The Buckhorn Exchange in Denver, Colorado Photo Credit: Suzy Guese
Located across from the Rio Grande Railroad yards on 1000 Osage Street, the oldest restaurant in the city of Denver still dishes out the Old West in more ways than one. From rattlesnake to elk, game is the order of the day at the Buckhorn Exchange. However, the wait staff will tell you it is much more than just a place for lunch or dinner. Diners are sitting right in the middle of a museum.
Henry H. “Shorty Scout” Zietz, a member of Buffalo Bill Cody’s scouts, founded the Buckhorn Exchange on November 17, 1893. His restaurant catered to everyone from cattlemen to Indian chiefs. Railroad workers used to come here, exchanging their gold for a free lunch and, of course, a beer.
Most restaurants do not meet the standards of presidents and princesses, but Buckhorn already has a two-century long laundry list of famous diners. President Theodore Roosevelt dined at Buckhorn’s tables in 1905, and even asked Shorty Scout to be his guide and hunting partner. Adding to its presidential diners, Carter, Reagan, Eisenhower, and Franklin Roosevelt all ate at the Buckhorn. Bob Hope, Charleton Heston, England’s Princess Anne and Roy Rogers, just to name a few, graced the Buckhorn for its famed western cuisine.
Animal lovers may not find the ambiance of the Buckhorn Exchange appealing. 575 pieces of taxidermy and a 125-piece gun collection cover Buckhorn’s walls. Upstairs, Buckhorn houses an 1857 white oak bar brought over from Essen, Germany. The City and County of Denver even declared the building a Historic Landmark in 1972.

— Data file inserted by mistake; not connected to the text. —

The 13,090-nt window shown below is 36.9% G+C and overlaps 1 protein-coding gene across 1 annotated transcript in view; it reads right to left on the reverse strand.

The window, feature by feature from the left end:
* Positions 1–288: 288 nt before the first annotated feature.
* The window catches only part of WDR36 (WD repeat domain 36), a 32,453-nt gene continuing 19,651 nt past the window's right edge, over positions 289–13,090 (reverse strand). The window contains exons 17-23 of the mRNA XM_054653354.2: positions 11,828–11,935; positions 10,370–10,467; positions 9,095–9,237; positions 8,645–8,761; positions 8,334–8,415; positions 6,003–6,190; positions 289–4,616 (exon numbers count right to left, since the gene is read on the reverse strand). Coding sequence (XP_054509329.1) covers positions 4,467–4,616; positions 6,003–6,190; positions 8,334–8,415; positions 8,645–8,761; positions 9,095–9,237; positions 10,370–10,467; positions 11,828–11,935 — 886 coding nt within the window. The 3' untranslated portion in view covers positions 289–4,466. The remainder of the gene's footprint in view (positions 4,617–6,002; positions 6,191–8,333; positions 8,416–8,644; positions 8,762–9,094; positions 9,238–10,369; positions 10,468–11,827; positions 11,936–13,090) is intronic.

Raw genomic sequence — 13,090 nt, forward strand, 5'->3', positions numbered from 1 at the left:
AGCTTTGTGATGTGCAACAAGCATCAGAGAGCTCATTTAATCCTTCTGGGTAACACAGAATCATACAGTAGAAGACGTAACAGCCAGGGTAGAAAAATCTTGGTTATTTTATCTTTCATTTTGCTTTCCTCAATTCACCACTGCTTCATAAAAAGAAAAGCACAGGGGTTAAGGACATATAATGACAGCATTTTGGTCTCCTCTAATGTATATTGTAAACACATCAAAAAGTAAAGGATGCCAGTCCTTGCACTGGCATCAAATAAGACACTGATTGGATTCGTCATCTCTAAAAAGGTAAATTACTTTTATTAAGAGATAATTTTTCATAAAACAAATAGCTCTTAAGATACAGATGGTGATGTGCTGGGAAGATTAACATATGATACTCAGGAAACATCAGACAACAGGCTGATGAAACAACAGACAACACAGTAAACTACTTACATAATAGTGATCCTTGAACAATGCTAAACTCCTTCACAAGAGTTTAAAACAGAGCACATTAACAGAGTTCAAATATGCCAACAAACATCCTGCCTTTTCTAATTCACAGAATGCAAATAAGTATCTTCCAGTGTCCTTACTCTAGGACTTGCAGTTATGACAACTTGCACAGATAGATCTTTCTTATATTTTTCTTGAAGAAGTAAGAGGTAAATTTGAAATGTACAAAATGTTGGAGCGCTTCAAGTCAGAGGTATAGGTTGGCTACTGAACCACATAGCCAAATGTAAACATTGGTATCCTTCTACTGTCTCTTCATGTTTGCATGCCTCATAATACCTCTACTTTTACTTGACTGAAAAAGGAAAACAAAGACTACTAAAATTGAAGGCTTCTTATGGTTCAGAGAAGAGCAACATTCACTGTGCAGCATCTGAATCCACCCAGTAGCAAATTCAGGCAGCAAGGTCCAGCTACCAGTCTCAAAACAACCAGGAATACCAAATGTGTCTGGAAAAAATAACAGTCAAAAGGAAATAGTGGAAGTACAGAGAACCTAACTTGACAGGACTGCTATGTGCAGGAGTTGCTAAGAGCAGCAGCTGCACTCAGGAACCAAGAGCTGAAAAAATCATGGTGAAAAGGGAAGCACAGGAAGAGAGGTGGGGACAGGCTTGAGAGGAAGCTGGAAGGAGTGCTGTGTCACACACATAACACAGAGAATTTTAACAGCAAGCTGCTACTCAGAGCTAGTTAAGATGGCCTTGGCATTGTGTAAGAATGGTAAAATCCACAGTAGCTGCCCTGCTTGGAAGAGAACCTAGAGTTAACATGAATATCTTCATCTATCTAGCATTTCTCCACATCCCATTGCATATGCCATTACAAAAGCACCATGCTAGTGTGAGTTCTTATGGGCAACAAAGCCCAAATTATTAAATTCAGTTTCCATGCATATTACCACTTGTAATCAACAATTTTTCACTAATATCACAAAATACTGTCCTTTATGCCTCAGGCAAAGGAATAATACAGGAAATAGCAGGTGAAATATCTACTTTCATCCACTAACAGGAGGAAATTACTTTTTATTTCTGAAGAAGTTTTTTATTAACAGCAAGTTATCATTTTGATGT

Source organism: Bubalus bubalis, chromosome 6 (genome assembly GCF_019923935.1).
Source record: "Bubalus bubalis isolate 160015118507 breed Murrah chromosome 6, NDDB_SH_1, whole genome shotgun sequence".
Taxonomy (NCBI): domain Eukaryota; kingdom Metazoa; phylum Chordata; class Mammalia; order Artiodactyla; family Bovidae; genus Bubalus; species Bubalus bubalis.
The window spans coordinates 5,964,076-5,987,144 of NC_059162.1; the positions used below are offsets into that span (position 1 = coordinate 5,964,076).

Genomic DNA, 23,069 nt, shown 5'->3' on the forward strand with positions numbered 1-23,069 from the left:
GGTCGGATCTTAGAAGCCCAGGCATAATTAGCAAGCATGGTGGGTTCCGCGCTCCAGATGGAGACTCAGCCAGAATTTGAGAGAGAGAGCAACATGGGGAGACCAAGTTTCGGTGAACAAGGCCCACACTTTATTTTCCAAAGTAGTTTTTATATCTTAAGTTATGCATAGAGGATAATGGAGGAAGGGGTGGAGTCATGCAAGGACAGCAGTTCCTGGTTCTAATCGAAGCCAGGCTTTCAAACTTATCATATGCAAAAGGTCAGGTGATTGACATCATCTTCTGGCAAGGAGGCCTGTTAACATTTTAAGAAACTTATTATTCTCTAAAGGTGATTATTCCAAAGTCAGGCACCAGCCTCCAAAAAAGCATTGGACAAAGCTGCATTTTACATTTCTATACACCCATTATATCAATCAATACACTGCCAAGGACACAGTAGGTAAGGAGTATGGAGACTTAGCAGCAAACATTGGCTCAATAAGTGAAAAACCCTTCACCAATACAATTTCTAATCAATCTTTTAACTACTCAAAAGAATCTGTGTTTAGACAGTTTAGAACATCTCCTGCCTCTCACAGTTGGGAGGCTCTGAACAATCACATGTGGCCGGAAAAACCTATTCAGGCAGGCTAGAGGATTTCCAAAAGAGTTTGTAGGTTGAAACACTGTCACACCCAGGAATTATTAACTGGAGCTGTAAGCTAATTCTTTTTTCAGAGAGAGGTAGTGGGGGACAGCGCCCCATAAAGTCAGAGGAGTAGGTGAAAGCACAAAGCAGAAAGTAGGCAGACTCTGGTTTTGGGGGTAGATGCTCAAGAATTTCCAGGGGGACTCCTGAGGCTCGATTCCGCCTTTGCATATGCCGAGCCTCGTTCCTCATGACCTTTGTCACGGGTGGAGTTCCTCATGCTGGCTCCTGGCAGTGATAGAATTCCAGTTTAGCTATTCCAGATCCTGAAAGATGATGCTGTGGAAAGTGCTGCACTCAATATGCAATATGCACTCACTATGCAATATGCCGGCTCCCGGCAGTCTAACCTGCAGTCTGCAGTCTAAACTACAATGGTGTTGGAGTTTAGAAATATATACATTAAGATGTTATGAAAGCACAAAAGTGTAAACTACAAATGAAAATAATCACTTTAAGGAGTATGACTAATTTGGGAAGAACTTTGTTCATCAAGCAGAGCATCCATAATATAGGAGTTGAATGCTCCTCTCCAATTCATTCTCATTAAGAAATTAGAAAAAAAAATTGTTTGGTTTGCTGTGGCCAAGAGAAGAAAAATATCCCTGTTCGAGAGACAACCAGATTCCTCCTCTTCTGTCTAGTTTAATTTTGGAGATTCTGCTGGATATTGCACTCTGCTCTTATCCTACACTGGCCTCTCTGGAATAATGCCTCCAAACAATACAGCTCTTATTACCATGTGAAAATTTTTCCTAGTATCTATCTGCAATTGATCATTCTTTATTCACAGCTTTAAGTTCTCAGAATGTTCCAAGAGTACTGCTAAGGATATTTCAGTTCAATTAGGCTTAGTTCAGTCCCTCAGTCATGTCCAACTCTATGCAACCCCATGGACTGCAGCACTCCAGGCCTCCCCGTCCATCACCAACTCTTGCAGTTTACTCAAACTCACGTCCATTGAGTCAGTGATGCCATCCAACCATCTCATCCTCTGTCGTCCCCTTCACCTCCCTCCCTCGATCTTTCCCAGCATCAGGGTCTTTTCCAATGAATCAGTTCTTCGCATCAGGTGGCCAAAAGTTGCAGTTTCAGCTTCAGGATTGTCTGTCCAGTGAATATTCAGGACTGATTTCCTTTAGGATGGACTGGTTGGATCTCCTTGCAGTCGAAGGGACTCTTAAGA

Diners do not sit down to a restaurant trying to commericially emulate the old west. The Buckhorn Exchange embodies the old west, with its red and white-checkered tablecloths and newspaper menus. Like all old historic places, a few ghosts are rumored to roam the restaurant. Hokey ghost hunting shows have asked to come check out the space, but Buckhorn has never given the “alright partner”.
Settle in for a nap post lunch or dinner. The plates are heavy as to be expected, but tasty just the same. Lunch prices are low for quality buffalo burgers. Dinner plates are more expensive for beef, buffalo, game or fish. The wait staff is friendly making it easy to see why all types of people feel welcome through Buckhorn’s wooden doors for over a hundred years.
A wooden sign outside notes, “This is the place, ‘cause there’s no place just like this place any where near this place.” Whether a Denver native or just a visitor looking for classic Colorado dining, the Buckhorn Exchange is the place for “howdy’s” and history at supper seven days a week.
Diners Enjoying the Buckhorn Exchange Photo Credit: Suzy Guese
For more information, visit the Buckhorn Exchange’s Website.